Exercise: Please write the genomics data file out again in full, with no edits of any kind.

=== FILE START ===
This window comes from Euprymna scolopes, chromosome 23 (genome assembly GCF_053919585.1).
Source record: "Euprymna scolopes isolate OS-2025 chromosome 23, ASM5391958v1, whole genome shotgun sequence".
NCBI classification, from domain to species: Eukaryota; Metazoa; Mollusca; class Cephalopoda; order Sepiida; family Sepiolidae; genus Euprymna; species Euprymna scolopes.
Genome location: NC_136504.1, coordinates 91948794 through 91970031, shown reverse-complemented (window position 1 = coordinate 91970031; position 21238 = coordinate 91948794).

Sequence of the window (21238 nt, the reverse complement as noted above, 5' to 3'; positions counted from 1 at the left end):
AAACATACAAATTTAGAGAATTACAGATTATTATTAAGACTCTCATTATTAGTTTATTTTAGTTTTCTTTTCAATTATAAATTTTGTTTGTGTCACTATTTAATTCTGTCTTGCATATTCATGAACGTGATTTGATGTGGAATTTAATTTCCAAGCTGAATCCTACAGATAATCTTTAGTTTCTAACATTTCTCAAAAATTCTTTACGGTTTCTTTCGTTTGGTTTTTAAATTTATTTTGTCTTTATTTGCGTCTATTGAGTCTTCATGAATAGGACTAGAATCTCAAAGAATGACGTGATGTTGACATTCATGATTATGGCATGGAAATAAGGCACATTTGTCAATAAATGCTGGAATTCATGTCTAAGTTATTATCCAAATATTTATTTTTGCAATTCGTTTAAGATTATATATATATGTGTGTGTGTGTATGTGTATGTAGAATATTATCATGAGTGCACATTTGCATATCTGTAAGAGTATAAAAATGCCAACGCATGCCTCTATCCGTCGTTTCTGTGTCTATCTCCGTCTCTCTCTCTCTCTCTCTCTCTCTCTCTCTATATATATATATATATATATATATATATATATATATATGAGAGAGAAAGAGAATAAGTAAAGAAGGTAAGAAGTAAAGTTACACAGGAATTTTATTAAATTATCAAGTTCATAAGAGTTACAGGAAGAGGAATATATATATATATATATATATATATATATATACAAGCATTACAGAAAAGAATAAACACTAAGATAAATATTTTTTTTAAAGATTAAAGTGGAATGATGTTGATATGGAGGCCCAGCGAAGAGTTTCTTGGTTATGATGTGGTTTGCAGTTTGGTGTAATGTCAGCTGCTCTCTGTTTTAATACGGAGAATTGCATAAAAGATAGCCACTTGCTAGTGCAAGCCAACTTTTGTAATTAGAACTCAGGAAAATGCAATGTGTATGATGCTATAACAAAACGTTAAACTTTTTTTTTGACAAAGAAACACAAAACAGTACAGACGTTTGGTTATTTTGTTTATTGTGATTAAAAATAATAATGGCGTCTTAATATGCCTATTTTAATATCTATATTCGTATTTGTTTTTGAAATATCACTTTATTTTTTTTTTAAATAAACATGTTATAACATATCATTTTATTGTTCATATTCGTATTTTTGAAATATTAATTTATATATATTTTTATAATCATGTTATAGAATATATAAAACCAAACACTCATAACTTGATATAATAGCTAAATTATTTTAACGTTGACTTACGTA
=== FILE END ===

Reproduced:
This window comes from Euprymna scolopes, chromosome 23 (genome assembly GCF_053919585.1).
Source record: "Euprymna scolopes isolate OS-2025 chromosome 23, ASM5391958v1, whole genome shotgun sequence".
NCBI classification, from domain to species: Eukaryota; Metazoa; Mollusca; class Cephalopoda; order Sepiida; family Sepiolidae; genus Euprymna; species Euprymna scolopes.
Genome location: NC_136504.1, coordinates 91948794 through 91970031, shown reverse-complemented (window position 1 = coordinate 91970031; position 21238 = coordinate 91948794).

Sequence of the window (21238 nt, the reverse complement as noted above, 5' to 3'; positions counted from 1 at the left end):
AAACATACAAATTTAGAGAATTACAGATTATTATTAAGACTCTCATTATTAGTTTATTTTAGTTTTCTTTTCAATTATAAATTTTGTTTGTGTCACTATTTAATTCTGTCTTGCATATTCATGAACGTGATTTGATGTGGAATTTAATTTCCAAGCTGAATCCTACAGATAATCTTTAGTTTCTAACATTTCTCAAAAATTCTTTACGGTTTCTTTCGTTTGGTTTTTAAATTTATTTTGTCTTTATTTGCGTCTATTGAGTCTTCATGAATAGGACTAGAATCTCAAAGAATGACGTGATGTTGACATTCATGATTATGGCATGGAAATAAGGCACATTTGTCAATAAATGCTGGAATTCATGTCTAAGTTATTATCCAAATATTTATTTTTGCAATTCGTTTAAGATTATATATATATGTGTGTGTGTGTATGTGTATGTAGAATATTATCATGAGTGCACATTTGCATATCTGTAAGAGTATAAAAATGCCAACGCATGCCTCTATCCGTCGTTTCTGTGTCTATCTCCGTCTCTCTCTCTCTCTCTCTCTCTCTCTCTCTATATATATATATATATATATATATATATATATATATATGAGAGAGAAAGAGAATAAGTAAAGAAGGTAAGAAGTAAAGTTACACAGGAATTTTATTAAATTATCAAGTTCATAAGAGTTACAGGAAGAGGAATATATATATATATATATATATATATATATATACAAGCATTACAGAAAAGAATAAACACTAAGATAAATATTTTTTTTAAAGATTAAAGTGGAATGATGTTGATATGGAGGCCCAGCGAAGAGTTTCTTGGTTATGATGTGGTTTGCAGTTTGGTGTAATGTCAGCTGCTCTCTGTTTTAATACGGAGAATTGCATAAAAGATAGCCACTTGCTAGTGCAAGCCAACTTTTGTAATTAGAACTCAGGAAAATGCAATGTGTATGATGCTATAACAAAACGTTAAACTTTTTTTTTGACAAAGAAACACAAAACAGTACAGACGTTTGGTTATTTTGTTTATTGTGATTAAAAATAATAATGGCGTCTTAATATGCCTATTTTAATATCTATATTCGTATTTGTTTTTGAAATATCACTTTATTTTTTTTTTAAATAAACATGTTATAACATATCATTTTATTGTTCATATTCGTATTTTTGAAATATTAATTTATATATATTTTTATAATCATGTTATAGAATATATAAAACCAAACACTCATAACTTGATATAATAGCTAAATTATTTTAACGTTGACTTACGTA